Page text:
In essence, this is a business-driven decision, and Barrymore did not make it in isolation. Hosts like Barrymore are bound by contracts with major media production companies and, like any regular job, must eventually return to work. Syndicated talk shows are typically mandated to provide 35 to 40 weeks of new episodes to their affiliate stations, or risk losing their show.
“A daytime talk show employee elaborated, stating, “We have 200 clients that we have to deliver original episodes to. It’s not a network show. With late night, you have one client: the network.”
Certainly, shows like “Drew” and “Jennifer Hudson” could have postponed their premieres and restructured their annual production schedules, hoping for an end to the strikes. However, with no resolution in sight for the ongoing WGA and AMPTP (Alliance of Motion Picture and Television Producers) impasse, local stations and advertisers are anticipating fresh content this fall from the shows they pay substantial license fees to broadcast.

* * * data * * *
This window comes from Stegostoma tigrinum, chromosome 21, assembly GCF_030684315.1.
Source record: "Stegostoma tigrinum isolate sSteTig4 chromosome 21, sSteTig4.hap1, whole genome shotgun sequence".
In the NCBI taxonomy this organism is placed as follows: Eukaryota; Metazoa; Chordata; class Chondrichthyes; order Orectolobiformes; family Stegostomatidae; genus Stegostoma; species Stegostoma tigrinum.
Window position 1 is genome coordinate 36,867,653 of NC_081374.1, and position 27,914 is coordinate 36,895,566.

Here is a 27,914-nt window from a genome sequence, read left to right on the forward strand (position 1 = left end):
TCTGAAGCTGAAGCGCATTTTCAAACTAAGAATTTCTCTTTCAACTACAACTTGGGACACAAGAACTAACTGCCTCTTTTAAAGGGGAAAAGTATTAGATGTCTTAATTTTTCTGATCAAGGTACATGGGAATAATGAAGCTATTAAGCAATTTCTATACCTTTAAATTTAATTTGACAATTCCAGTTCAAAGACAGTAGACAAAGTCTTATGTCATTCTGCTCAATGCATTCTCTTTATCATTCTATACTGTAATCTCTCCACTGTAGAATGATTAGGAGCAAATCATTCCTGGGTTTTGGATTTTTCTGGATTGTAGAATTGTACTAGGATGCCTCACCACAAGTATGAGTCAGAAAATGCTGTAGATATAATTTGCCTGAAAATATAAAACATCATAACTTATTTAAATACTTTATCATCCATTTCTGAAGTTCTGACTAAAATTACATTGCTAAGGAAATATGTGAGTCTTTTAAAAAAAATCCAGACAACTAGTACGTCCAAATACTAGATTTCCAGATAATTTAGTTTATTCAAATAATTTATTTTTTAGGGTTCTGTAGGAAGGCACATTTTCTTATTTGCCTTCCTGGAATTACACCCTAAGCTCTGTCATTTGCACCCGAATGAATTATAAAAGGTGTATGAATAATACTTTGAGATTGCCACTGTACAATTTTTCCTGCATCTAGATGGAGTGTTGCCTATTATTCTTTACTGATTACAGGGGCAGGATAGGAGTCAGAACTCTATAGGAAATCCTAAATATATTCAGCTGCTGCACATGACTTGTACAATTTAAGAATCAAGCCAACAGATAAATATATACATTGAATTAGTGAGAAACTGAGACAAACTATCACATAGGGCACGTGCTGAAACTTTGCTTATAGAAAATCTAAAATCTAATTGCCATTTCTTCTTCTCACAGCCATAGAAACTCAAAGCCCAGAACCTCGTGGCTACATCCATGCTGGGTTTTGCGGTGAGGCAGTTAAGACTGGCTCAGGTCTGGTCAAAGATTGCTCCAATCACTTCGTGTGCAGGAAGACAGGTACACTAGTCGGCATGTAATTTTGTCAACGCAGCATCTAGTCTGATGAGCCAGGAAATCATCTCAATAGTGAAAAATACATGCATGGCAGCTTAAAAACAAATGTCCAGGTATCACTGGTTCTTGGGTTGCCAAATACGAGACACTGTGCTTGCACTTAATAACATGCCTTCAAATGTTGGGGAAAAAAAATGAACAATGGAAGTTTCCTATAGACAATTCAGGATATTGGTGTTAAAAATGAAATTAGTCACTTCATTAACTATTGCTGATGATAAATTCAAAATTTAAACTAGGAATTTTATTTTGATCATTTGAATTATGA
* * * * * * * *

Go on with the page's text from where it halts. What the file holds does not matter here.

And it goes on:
Frank Cicha, Executive Vice President of Programming for Fox Television Stations, which carries many national syndicated talk shows, including “The Jennifer Hudson Show,” explained, “In theory, you could push back your debut if you’re concerned about the strike. But there are already more repeats than anybody needs, so the idea of your main talk shows not coming back, that gets a little scary.”
In a landscape where streaming has eclipsed traditional linear programming in terms of viewership, the talk show market is fragmented. Daytime schedules are now filled with reruns of classic shows like “The Dr. Phil Show,” “Judge Judy,” “Jerry Springer,” and “Maury,” among others. While these older episodes may appear stale, they feature familiar faces and represent a reliable source of revenue and ratings for distributors.
In contrast, original talk shows such as “Drew,” “Jennifer Hudson,” “Kelly Clarkson,” “Tamron Hall,” “Sherri,” and “Live With Kelly and Mark” are substantial and costly productions at a time when daytime viewership is on the decline. Importantly, “Live,” “Sherri,” and “Tamron Hall” are non-WGA shows.
Frank Cicha noted, “More repeats would just be a quicker death march for syndication. It’s a critical time, and if there’s not a way to do original programming, then you can see the end of national syndication.”